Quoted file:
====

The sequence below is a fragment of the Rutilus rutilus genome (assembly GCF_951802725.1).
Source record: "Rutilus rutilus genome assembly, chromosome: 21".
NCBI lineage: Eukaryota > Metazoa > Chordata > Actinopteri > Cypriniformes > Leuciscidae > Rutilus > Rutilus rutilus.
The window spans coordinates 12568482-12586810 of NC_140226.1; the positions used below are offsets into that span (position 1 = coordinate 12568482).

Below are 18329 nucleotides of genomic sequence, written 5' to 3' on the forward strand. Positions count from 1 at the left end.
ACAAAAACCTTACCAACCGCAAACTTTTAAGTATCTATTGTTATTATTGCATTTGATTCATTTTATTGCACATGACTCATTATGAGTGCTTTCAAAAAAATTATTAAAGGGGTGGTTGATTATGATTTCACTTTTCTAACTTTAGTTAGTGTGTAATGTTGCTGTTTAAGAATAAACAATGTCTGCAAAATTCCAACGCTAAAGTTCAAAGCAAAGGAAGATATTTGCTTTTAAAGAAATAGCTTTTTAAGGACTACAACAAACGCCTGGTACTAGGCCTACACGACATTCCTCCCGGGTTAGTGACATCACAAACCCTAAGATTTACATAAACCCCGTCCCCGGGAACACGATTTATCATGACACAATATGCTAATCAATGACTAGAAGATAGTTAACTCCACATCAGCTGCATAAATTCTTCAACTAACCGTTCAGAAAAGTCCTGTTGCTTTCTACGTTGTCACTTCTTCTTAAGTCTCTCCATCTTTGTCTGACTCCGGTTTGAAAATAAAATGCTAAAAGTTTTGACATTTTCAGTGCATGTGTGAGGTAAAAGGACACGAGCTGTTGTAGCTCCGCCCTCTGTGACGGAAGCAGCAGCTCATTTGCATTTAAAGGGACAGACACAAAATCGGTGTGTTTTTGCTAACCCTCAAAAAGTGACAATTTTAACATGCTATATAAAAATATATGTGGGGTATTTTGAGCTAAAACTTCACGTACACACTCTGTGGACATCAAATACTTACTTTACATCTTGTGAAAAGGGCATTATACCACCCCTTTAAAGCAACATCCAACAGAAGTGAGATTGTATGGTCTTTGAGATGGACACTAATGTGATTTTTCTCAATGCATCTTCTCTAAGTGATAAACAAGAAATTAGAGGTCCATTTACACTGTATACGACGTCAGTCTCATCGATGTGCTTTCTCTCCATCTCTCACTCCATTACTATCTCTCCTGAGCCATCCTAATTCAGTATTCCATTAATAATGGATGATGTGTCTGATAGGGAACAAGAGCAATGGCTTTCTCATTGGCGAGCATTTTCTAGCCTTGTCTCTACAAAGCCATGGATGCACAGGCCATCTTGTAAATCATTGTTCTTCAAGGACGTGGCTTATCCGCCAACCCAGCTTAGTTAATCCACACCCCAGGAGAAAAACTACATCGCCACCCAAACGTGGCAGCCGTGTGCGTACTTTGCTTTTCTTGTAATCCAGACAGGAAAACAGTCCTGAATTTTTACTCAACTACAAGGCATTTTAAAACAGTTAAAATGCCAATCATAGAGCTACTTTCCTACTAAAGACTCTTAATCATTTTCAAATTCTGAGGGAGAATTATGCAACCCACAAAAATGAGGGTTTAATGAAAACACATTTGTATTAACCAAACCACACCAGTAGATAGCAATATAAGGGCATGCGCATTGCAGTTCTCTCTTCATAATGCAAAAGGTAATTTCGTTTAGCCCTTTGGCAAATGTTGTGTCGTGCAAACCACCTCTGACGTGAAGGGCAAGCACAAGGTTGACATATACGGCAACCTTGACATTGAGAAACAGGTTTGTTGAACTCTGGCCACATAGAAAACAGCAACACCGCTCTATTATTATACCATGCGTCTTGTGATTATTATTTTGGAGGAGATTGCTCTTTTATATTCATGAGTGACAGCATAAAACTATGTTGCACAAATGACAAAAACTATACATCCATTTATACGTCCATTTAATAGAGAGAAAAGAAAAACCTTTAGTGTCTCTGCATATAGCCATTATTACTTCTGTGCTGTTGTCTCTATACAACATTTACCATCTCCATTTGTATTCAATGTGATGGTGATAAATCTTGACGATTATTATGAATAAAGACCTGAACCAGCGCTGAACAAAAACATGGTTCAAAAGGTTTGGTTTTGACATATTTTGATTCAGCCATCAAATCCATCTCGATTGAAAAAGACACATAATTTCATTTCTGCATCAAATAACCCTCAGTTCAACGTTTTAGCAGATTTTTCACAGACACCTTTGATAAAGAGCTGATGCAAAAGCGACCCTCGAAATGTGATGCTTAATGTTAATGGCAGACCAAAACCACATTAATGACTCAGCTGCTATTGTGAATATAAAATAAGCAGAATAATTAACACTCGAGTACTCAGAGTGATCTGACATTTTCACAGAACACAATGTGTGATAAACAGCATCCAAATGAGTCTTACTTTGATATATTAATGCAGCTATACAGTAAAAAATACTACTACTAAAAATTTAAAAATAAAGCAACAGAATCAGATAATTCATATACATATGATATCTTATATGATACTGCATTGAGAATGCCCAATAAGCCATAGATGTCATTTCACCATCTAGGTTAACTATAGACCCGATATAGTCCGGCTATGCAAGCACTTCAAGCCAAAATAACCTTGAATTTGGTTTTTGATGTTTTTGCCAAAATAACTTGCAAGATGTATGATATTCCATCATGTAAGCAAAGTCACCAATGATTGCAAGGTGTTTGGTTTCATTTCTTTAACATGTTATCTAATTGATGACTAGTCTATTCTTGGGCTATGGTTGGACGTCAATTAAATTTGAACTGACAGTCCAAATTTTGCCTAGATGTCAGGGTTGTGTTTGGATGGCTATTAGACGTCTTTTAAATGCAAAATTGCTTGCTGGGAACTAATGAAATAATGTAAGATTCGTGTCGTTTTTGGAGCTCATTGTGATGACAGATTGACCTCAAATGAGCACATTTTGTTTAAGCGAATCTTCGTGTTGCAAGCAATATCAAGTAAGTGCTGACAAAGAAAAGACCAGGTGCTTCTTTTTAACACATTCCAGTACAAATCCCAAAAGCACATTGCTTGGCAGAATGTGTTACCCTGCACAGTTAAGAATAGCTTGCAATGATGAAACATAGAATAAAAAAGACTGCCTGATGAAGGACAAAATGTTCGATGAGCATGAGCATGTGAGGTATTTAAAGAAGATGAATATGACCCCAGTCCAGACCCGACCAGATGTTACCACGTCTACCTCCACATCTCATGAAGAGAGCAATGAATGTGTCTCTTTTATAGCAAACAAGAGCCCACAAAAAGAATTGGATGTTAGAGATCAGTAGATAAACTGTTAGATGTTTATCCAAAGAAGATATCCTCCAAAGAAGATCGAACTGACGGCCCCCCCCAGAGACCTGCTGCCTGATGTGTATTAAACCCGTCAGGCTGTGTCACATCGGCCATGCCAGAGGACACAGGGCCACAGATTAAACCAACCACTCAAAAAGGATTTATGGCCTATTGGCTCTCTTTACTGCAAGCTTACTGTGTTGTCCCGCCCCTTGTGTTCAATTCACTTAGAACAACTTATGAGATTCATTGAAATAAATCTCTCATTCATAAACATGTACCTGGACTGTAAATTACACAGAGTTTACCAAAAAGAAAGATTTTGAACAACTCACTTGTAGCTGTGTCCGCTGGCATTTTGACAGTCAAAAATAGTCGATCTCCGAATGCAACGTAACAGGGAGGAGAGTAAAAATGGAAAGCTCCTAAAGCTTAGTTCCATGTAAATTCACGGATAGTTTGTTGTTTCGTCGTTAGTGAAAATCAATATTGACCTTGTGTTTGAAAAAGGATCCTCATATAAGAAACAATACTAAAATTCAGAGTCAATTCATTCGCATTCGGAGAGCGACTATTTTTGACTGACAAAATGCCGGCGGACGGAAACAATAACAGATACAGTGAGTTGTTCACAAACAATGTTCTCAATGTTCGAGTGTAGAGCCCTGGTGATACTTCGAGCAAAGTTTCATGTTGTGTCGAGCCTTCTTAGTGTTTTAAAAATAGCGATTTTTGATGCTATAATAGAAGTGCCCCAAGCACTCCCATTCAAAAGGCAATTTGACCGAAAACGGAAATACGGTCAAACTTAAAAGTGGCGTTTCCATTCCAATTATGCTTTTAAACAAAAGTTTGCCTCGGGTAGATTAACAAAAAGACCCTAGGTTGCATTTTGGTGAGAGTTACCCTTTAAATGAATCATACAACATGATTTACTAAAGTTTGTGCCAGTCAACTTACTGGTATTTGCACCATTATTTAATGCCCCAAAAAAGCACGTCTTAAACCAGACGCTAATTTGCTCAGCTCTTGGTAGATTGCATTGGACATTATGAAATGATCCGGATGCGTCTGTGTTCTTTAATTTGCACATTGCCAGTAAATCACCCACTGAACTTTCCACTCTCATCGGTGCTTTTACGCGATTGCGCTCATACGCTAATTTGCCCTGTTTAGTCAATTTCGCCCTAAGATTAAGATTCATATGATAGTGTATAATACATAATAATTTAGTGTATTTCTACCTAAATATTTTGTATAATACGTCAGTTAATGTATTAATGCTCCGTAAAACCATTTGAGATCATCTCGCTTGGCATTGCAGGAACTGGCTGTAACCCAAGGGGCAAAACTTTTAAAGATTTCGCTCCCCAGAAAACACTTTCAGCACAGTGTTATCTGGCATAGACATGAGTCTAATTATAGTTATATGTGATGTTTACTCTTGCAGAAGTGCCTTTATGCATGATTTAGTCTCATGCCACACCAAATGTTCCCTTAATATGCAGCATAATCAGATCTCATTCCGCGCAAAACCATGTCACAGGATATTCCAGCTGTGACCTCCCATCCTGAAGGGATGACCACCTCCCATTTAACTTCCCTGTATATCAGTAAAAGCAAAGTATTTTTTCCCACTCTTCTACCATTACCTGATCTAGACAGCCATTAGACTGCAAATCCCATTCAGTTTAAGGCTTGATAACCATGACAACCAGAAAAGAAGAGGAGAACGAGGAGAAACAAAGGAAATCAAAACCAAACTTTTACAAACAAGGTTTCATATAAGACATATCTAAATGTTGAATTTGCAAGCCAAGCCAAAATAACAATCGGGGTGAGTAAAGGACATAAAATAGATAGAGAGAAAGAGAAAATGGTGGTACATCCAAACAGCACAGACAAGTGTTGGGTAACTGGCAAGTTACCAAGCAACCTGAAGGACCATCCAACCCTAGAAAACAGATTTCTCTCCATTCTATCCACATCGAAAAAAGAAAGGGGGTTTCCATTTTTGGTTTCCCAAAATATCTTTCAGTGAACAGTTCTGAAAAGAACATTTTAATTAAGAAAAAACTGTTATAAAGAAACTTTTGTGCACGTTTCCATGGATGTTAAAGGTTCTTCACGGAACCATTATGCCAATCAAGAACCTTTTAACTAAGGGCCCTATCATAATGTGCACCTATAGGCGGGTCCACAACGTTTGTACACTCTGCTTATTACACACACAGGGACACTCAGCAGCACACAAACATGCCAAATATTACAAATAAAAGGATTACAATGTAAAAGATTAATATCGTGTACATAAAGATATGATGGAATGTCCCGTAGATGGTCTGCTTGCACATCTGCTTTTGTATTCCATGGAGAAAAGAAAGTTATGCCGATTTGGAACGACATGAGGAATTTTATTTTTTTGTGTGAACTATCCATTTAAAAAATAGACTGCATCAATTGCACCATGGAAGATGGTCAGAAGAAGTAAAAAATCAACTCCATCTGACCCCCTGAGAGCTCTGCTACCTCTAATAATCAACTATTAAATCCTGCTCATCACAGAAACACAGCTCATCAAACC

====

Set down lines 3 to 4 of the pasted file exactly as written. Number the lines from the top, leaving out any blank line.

NCBI lineage: Eukaryota > Metazoa > Chordata > Actinopteri > Cypriniformes > Leuciscidae > Rutilus > Rutilus rutilus.
The window spans coordinates 12568482-12586810 of NC_140226.1; the positions used below are offsets into that span (position 1 = coordinate 12568482).